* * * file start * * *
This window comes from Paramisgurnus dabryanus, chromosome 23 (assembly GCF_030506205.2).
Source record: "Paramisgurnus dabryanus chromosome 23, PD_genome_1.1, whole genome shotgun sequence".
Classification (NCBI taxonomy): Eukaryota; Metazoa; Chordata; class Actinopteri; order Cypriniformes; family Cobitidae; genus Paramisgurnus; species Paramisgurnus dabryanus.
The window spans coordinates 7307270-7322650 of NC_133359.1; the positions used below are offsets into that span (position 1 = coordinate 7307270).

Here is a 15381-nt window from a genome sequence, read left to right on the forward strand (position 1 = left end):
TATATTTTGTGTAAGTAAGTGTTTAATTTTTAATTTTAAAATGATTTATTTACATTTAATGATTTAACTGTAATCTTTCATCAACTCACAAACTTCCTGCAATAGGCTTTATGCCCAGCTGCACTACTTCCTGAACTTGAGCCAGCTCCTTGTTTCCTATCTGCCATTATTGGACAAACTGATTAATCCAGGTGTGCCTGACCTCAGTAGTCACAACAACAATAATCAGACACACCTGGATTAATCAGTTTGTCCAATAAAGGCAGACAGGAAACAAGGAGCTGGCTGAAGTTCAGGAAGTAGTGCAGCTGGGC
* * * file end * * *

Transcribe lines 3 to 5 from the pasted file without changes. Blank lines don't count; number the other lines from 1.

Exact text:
Classification (NCBI taxonomy): Eukaryota; Metazoa; Chordata; class Actinopteri; order Cypriniformes; family Cobitidae; genus Paramisgurnus; species Paramisgurnus dabryanus.
The window spans coordinates 7307270-7322650 of NC_133359.1; the positions used below are offsets into that span (position 1 = coordinate 7307270).

Here is a 15381-nt window from a genome sequence, read left to right on the forward strand (position 1 = left end):